Sean MacPherson, a well-known impresario of metropolitan hotels and restaurants who brought his high-end empire to Montauk in 2010 when he opened the Crow’s Nest Inn and Restaurant, has been told he needs permission for his newest project in the hamlet after running afoul of the East Hampton Town Building Department.
According to town officials, Mr. MacPherson had begun interior and exterior renovations of a defunct motel, which he added to his Montauk holdings last year, without obtaining a building permit, prompting Tom Prieato, the town’s chief building inspector, to issue a stop-work order. To resume work, he needs site plan approval from the town planning board, which discussed the matter on April 23. It became clear that site plan approval would not be routine.
The 66,333-square-foot rectangular parcel, like the Crow’s Nest a few lots to the west, is on the southern shore of Lake Montauk. In a memo to the planning board from JoAnne Pahwul, assistant director of the East Hampton Town Planning Department, Mr. MacPherson’s new property, which is adjacent to South Lake Drive, a town right of way to the beach, was developed in the 1950s as the Montauk Motor Court. In 1986, when the business received its last certificate of occupancy, it was described as containing four one-story buildings with two units each, plus an office and a one-story residence. Mr. MacPherson also owns a house in Ditch Plain, a short walk away.
According to Mr. Preiato, 7,150 square feet of what was previously open lawn there has been converted to a gravel-covered parking lot, capable of holding 24 cars. The property has another parking lot, which can accommodate 12 cars.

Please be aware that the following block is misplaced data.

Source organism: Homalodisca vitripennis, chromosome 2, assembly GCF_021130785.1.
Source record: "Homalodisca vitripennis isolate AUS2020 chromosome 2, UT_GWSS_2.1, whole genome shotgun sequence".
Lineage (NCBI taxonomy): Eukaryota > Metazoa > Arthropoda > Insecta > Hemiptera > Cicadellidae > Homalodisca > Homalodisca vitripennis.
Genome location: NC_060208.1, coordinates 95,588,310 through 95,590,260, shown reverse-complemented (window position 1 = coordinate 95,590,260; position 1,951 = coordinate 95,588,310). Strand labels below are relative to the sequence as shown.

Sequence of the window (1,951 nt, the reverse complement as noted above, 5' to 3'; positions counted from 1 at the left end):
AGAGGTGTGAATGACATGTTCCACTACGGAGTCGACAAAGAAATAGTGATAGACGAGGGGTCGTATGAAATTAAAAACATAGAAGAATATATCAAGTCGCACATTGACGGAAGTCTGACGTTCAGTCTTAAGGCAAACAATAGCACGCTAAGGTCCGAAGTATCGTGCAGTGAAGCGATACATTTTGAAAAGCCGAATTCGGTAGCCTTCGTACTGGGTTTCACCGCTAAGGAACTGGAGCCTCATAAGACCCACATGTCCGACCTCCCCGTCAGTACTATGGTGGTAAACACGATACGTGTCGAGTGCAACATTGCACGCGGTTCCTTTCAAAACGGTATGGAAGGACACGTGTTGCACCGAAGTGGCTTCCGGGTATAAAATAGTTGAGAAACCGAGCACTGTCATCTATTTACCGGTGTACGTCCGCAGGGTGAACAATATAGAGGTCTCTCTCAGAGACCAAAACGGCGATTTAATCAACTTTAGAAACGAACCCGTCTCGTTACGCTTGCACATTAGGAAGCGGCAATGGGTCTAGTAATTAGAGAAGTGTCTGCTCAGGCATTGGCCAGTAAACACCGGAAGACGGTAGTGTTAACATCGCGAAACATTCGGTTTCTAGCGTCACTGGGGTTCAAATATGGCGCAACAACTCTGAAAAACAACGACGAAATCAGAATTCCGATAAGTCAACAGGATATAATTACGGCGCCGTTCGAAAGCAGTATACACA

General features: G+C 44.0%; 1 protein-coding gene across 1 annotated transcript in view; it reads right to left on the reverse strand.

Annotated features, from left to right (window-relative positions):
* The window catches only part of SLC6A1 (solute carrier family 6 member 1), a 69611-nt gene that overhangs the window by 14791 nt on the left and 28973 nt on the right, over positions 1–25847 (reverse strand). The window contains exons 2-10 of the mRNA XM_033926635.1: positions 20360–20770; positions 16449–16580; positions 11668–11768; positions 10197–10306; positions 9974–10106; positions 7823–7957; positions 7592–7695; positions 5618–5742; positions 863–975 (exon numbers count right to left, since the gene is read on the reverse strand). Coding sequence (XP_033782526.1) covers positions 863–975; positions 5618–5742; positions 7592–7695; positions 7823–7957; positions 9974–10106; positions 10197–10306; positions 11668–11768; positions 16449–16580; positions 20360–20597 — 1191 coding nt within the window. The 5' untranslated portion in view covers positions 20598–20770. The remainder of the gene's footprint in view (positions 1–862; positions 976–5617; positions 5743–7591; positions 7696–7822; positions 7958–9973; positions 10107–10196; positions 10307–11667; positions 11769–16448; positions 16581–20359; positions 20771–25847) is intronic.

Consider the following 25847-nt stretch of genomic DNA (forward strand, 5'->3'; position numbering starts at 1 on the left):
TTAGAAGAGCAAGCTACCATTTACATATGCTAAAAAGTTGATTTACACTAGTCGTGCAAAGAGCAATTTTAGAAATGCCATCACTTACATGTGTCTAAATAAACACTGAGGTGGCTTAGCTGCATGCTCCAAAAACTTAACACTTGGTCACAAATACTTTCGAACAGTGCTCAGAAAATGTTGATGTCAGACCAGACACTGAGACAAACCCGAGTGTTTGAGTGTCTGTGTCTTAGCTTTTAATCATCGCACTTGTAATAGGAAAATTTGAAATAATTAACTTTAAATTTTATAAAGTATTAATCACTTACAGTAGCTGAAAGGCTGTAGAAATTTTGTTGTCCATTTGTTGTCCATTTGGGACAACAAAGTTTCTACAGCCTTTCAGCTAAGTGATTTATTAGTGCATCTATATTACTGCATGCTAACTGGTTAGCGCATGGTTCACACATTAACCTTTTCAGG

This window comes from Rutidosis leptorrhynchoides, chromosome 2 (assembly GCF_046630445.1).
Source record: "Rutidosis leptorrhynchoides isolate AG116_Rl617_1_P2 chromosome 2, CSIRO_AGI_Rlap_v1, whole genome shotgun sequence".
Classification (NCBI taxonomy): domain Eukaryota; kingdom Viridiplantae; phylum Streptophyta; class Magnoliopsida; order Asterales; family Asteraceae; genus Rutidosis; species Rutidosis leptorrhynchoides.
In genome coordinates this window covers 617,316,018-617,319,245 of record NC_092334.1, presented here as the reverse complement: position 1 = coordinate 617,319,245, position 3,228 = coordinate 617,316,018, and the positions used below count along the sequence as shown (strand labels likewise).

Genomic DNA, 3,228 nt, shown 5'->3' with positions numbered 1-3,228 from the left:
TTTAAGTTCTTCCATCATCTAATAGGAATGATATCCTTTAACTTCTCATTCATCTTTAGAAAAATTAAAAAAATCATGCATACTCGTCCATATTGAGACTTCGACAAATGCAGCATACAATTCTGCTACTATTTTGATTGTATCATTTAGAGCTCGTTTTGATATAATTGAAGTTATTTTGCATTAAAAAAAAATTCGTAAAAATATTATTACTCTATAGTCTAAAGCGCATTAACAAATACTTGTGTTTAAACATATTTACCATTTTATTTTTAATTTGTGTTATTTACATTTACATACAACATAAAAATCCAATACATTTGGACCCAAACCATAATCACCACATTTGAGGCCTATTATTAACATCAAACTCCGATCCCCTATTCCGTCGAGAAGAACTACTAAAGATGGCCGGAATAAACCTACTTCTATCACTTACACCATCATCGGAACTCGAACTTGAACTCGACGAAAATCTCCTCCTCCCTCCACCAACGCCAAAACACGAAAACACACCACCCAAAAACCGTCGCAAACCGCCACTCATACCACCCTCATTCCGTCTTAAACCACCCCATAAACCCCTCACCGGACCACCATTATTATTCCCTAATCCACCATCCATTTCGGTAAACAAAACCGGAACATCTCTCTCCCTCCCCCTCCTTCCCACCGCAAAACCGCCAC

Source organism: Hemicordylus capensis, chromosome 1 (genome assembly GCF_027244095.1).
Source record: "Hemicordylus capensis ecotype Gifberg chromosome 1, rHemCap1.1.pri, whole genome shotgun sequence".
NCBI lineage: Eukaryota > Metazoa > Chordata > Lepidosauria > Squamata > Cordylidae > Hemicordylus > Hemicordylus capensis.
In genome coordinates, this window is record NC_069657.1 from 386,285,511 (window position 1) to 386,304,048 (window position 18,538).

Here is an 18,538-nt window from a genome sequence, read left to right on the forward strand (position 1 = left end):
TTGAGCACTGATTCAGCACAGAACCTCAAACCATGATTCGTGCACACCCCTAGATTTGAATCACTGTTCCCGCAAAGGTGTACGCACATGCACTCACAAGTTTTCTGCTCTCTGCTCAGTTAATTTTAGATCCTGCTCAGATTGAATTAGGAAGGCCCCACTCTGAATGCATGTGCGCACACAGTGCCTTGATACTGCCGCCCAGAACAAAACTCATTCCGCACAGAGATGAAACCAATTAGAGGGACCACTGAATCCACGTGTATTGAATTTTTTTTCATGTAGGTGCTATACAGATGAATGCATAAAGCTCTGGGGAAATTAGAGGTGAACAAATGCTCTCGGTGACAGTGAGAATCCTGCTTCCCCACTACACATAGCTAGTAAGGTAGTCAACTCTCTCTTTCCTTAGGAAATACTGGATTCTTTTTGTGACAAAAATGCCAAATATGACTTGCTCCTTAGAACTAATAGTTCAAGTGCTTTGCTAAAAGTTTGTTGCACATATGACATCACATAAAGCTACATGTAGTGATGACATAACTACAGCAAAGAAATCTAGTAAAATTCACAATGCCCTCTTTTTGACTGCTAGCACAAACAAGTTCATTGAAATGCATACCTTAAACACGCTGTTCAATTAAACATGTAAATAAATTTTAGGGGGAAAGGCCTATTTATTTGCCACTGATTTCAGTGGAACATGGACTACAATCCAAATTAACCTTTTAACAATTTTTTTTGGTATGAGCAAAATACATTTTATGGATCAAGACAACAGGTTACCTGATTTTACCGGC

“Right now, parking is a problem on the Crow’s Nest property,” Britton Bistrian, Mr. MacPherson’s representative, told the planning board on April 23. She said parking for the popular Crow’s Nest “on Montauk Highway causes a safety issue. This owner is motivated and wants to address the safety issue and not just turn a blind eye.”
Also raising warning flags were several board members who expressed concern about whether allowing a separate lot to absorb overflow parking from the Crow’s Nest would legal.
Job Potter, a member of the board, who pointed out the proximity of the parcel to a town lot that contains wetlands, addressing another issue, asking John Jilnicki, the board’s attorney, whether Mr. MacPherson would also need a natural resources permit from the town zoning board of appeals. Mr. Jilnicki gave an affirmative response.
“Helping overflow parking would be good, but moving that problem to another property is troubling,” Mr. Potter said.
Yesterday, Mr. Jilnicki brought up another sticking point, pointing out that a new parking lot appeared to be an expansion of the business use on the property, which is prohibited by the town code because it is in zoned residential use.
“Commercial parking for a business off-premises would likely be construed as an expansion of use by the building inspector,” he said yesterday, although he added that Mr. Preiato has not yet ruled on the issue.
It appears from the Crow’s Nest website that both properties are to be run as one business. “We are pleased to announce the new addition of the David Pharaoh Cottages adjacent to the Crow’s Nest on South Lake Drive. The cottages are available for rent on a weekly basis, and come complete with all the amenities of the Crow’s Nest,” the site reads. The cottages are named for a chief of the Montauketts.
Rentals for the David Pharaoh units are priced between $1,200 and $1,700 for a week in early June.